I was never much of a hockey player, but for as long as I can remember, I have really enjoyed our great Canadian game on ice as an avid fan, a promoter and as a sports reporter for both the Ponoka Herald and the Ponoka News weekly newspapers. Our friendly community and surrounding rural districts have been a ‘hot bed of hockey’ for countless decades, all the way from the tots to teens minor hockey ranks and on into junior A and B, and the long-standing dynasties of the senior Ponoka Stampeders.
Along the way, it has always been a common sight to see a spirited and rambunctious game of shiny going on the outdoor rinks or ponds or out on the road under the streetlights, while at our local arenas successful leagues have been organized for farm, church and commercial hockey, as well as old-timers’ and ladies’ teams, or just a bunch of guys and gals who just like to get out and have a little fun chasing a puck around a slick sheet of ice. Over the years, many of our local hockey players have excelled and advanced into higher minor divisions, as well into the prestigious Alberta Junior Hockey League, Western Hockey League, Chinook Hockey League, College, and even the glitzy National Hockey League, and most of their photos and stories are proudly displayed at our arena complex or in our colorful history books.
Many of these players returned home with their families, some looking forward to extending their hockey careers by helping out with some coaching, refereeing,or promotion, or maybe even lacing up the old skates for a fun-stint on a local “old-timers’’ hockey team. With the formation of the Canadian Old-timers’ Hockey Association in the 1980s, literally hundreds of men 36 years of age and over took part in the keen team camaraderie of fun and non-contact competition throughout the winter in exhibition games and tournaments that were hosted in Western Canada and beyond, and attracted up to a 100 teams at each exciting event. Each team developed their own personalities and mascots, enthusiasm, and humour, as shown by the names on their sweaters, that featured wild logos such as: The Old Peckers, The Antiques, Wetaskiwin Relics, The Old Tubbers, The Spark Plugs, The Menopause Maulers, The Old Mooners, The Old Turkeys, The Old Crocks, The Chuggers, and on and on. The only rules for playing in this first class sanctioned hockey association were a doctor’s certificate to say that you were fit to go, to have fun at each and every game on and off the ice, and to bring along your medications and lots of liniment in your equipment bag.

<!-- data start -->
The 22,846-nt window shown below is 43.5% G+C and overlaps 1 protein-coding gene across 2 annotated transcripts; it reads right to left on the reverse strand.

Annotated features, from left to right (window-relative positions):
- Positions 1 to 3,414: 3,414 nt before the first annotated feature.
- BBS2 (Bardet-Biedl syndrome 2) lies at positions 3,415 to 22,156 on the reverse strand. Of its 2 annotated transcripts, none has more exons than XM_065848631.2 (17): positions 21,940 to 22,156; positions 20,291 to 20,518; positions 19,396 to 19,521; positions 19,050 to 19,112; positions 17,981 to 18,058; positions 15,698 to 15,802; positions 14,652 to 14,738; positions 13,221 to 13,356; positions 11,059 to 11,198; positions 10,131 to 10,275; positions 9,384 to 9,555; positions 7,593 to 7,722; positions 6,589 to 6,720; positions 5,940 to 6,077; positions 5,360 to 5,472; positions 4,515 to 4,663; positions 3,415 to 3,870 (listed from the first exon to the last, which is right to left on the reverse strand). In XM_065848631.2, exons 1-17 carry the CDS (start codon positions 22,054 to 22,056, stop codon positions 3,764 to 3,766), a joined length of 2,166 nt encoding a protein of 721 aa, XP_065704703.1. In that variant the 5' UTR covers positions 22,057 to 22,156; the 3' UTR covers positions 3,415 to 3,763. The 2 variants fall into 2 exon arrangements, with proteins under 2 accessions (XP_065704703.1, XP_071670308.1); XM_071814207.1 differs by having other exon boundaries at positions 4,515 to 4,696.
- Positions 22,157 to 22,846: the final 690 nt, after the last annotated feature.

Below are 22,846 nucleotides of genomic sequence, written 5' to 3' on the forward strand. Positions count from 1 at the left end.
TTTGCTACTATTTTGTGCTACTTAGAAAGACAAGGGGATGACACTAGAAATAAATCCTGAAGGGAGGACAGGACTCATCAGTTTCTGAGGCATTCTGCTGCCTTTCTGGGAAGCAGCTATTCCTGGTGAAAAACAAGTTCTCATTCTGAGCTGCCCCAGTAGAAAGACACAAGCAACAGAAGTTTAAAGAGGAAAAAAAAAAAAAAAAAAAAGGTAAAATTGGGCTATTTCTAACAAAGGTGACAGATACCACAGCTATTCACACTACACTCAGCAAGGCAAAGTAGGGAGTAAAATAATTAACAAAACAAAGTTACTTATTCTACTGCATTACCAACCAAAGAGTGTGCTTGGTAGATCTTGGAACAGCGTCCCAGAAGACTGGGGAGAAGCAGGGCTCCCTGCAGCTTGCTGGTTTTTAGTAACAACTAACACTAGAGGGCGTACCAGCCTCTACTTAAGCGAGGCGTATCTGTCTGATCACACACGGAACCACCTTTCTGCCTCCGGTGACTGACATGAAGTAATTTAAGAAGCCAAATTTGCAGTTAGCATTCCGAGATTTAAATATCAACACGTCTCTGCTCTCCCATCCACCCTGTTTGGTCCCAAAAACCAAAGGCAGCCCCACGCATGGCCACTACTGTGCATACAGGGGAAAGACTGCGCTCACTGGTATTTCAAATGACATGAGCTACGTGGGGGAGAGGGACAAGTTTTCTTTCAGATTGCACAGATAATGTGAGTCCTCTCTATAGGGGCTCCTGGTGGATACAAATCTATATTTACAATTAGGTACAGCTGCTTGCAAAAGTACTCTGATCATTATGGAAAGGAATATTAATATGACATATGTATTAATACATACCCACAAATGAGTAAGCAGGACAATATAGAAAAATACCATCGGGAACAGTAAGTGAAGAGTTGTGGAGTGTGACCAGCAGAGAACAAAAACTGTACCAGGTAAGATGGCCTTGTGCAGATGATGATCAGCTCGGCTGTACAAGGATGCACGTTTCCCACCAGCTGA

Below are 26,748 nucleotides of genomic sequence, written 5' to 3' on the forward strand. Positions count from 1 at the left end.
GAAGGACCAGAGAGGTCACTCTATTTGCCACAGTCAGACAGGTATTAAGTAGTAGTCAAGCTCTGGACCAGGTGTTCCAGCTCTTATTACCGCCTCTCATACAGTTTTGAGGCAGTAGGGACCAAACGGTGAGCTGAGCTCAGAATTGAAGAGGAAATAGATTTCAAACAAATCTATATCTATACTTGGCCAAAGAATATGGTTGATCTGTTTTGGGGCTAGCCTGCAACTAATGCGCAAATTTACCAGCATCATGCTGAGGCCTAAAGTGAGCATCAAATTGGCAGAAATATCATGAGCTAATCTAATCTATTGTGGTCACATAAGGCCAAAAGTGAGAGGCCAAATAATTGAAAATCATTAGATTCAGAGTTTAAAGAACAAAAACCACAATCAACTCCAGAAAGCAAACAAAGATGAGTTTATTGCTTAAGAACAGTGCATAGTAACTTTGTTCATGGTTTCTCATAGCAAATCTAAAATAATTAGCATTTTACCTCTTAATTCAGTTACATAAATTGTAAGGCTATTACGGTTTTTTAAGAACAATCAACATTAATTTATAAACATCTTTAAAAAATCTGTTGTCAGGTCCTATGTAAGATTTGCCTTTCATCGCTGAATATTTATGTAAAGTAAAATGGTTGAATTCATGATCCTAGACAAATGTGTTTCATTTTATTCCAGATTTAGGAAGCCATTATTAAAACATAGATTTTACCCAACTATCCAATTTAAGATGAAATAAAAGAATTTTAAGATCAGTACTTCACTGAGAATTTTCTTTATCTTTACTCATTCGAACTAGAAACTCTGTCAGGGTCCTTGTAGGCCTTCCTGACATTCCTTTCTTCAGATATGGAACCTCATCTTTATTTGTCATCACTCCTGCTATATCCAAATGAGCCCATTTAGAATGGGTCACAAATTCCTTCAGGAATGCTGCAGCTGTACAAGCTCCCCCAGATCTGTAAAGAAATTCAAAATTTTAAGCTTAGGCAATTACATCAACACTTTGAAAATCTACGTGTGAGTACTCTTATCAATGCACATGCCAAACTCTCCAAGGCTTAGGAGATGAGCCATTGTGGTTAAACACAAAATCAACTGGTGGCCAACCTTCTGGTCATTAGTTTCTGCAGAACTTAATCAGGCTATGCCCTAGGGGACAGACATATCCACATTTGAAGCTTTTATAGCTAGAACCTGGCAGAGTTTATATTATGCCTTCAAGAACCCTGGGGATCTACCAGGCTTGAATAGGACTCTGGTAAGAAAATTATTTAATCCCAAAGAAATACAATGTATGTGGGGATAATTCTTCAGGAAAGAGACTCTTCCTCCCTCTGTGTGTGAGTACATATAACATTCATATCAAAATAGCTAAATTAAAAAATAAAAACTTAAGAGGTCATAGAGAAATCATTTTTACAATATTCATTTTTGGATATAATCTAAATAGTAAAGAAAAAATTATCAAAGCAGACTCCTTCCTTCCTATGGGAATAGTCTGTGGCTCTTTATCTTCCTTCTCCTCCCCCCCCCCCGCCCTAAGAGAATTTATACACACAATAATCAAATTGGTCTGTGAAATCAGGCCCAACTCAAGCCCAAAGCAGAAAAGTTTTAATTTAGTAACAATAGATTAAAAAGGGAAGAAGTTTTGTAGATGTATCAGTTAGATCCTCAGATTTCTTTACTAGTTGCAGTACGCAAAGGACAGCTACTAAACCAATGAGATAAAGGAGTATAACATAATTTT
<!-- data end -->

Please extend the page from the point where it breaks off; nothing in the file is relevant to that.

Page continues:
The Ponoka Chevy Oldstars
In 1981, Bill Chorney, Ed Boruk and Merle Jones, the owners of Badry Sales and Service 1976 Ltd., kindly agreed to take on the sponsorship of our community’s newly formed Old-timer’s Hockey team, which would proudly carry the name of the Ponoka Chevy Oldstars for close to a decade of great seasons of fast and exciting hockey played among friends. Over the years, the roster of players for the team came from the town and county of Ponoka, as well as from other areas in Central Alberta, and their home games were hosted in our then new Culture and Recreation Complex.
Among the best memories of this classic Ponoka team over the years was travelling to old-timers’ hockey tournaments throughout Alberta, B.C., and Saskatchewan, where on many occasions close to 100 entries competed in the various divisions. Long time local hockey mentor Bill Chorney fondly recalls that the wives usually accompanied the players on these ‘rowdy road-trips’, and while they really enjoyed cheering on the boys from the stands, they also loved to shop, socialize, and exchange all sorts of fancy hockey pins with the other teams. The Chevy Oldstars fashioned a very good record over the years, winning their share of games, hosting their own tournament, and proudly winning the 1983 Pacific Cup in Victoria and the 1985 Prairie Cup in Calgary. During the many games that they played it was a real treat to face off against some former NHL stars like Tiger Williams, or to meet up with other players that they had played hockey with or against throughout their long careers.
The Chevy Oldstars stayed together until 1986, but several other old-timers teams have been formed over the years and the proud spirit and tradition of ‘hockey in the Golden Years’ has carried on in many communities. Meanwhile, most of these ambitious gentlemen will never really hang up their skates as long as there are sons and daughters and grandchildren who love to shoot the puck around for just a little while on a brisk winter day.